ELM327 v1.3a

When I put ATRV I get this back:


When I put ATSP0 I get this back:


When I put 0100, however, I get this back:


Try the following




This resets the device and ask the used protocol. Keep in mind that you have your car's motor running or at least the key in the on position to enable the ECU, else you'll get always the mentioned error.


I will try it tomorrow.

I have always either had the key turned to ON or had the car running when testing everything :slight_smile:


When I do the above test I get:



And what's the output of the ATDPN command (I hope you got an "OK" to the ATWS)?

This is what I get:


ELM327 v1.3a



After the "A" (stands for automatic) there should be a digit from 1 to 7 showing which protocol is to be used with the ECU. Seems your car does not support OBD-II and is not compatible with ELM327 and clones.
Even my Renault Trafic does output stuff here although I don't get any interesting information out except the error codes (which fortunately it has none).

Do you have the possibility to check with a newer car (2005-)? Just to check if it's your car or your adapter.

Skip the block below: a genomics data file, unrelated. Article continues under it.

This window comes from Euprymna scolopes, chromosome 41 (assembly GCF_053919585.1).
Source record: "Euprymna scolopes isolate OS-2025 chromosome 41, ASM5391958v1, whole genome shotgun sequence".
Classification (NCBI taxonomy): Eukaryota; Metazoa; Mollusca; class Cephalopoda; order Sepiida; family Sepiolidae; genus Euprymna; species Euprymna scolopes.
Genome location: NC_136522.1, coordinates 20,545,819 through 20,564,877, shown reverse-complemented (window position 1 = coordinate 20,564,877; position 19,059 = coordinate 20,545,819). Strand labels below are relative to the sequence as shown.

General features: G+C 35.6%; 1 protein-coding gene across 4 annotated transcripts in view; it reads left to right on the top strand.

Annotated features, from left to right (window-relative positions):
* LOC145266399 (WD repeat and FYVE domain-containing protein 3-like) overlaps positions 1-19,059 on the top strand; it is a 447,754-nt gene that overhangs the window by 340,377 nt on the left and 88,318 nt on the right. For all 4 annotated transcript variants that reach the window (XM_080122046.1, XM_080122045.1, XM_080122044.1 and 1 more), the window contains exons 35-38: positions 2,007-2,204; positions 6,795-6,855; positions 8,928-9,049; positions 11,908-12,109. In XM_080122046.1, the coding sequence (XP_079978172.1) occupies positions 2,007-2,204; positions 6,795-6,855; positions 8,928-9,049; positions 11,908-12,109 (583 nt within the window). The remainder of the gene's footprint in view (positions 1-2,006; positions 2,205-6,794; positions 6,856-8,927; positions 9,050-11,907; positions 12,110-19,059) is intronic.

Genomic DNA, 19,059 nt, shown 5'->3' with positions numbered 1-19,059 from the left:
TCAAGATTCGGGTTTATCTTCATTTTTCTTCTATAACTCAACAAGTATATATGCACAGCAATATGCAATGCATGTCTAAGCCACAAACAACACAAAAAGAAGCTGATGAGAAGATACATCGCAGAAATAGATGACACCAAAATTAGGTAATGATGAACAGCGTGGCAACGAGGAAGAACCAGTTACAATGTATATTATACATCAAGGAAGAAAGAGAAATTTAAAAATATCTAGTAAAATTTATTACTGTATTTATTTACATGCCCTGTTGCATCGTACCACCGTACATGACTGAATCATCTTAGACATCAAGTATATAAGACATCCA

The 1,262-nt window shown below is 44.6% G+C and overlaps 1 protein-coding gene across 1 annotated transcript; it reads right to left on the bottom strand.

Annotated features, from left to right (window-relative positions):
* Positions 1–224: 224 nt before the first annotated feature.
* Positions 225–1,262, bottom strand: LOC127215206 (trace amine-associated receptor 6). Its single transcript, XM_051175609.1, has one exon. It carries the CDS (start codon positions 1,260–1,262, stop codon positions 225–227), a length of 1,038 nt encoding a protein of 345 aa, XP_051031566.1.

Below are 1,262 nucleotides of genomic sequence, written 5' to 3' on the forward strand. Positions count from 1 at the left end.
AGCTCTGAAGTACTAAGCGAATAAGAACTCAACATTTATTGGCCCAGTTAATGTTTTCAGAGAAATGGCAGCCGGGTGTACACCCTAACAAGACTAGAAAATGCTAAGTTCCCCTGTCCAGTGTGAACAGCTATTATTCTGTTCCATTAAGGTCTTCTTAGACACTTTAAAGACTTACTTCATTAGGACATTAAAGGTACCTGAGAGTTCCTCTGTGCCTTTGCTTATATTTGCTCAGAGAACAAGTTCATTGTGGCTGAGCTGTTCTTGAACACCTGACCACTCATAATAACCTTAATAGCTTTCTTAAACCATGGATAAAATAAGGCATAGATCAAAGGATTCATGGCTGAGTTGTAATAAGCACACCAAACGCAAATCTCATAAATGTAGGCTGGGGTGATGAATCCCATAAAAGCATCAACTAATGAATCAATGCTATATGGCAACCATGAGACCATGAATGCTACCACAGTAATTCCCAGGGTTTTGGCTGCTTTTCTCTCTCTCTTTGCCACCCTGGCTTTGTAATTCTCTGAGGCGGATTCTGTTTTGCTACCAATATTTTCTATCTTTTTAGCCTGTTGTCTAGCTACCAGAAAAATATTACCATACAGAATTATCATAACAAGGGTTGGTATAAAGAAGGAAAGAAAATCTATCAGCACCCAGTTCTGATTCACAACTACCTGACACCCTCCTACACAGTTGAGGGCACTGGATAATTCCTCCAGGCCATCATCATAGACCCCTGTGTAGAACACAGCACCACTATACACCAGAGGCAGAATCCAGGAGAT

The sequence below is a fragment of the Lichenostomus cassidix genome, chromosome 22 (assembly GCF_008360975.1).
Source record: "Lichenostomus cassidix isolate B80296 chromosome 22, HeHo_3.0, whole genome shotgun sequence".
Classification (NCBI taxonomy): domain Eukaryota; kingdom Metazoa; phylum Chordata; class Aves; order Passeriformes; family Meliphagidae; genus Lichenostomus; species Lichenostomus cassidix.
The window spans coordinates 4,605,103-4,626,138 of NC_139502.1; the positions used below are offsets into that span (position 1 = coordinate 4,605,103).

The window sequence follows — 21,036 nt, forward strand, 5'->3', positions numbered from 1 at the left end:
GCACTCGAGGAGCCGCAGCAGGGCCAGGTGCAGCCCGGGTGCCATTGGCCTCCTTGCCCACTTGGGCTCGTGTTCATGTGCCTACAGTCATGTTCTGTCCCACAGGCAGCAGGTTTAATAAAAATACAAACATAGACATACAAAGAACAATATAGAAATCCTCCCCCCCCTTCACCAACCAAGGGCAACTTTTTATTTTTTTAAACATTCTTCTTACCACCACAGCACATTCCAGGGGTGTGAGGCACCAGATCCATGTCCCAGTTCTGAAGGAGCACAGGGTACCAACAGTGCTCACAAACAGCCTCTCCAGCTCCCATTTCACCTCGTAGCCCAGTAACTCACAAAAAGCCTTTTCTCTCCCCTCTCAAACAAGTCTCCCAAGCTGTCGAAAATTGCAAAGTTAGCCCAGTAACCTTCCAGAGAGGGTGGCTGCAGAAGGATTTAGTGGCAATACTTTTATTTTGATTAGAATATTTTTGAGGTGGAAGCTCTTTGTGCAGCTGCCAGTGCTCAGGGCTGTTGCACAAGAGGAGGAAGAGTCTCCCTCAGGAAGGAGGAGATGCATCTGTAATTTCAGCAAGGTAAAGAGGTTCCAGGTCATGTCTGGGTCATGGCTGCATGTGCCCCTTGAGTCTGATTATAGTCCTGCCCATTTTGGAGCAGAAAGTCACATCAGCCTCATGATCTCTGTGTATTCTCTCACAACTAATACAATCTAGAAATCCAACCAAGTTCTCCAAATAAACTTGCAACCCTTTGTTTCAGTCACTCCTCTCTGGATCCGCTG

I am sure my car has OBDII, all the Golf MK4's have them.

I am can try tomorrow with my brother's 2004 BMW 3 series and his Jaguar XF 2008.


Just to check that too: How did you made the connection from the Sparkfun board to the OBD-II? Did you buy the cable or is it self-made? If self-made, what connections did you wire through?

I'm asking this because the different protocols supported by the Sparkfun board uses different pins on the OBD-II connector. If you missed one or if something other in the cabling is wrong, you probably get what you get too.

I bought an OBDII to DB9 cable from eBay. I have checked the pins and are exactly like this one:

However on the OBD connector, pin 5 is connected to pin 4. Pin 5 on the OBDII connector is not connected to pin 1 of the DB9 connector.

I think this goes OK. Do you know which of the pins are connected in your car? Often you can see it by looking at the connector and you don't have to measure. This way you might get an idea which protocol is used.

I don't know but can have a look.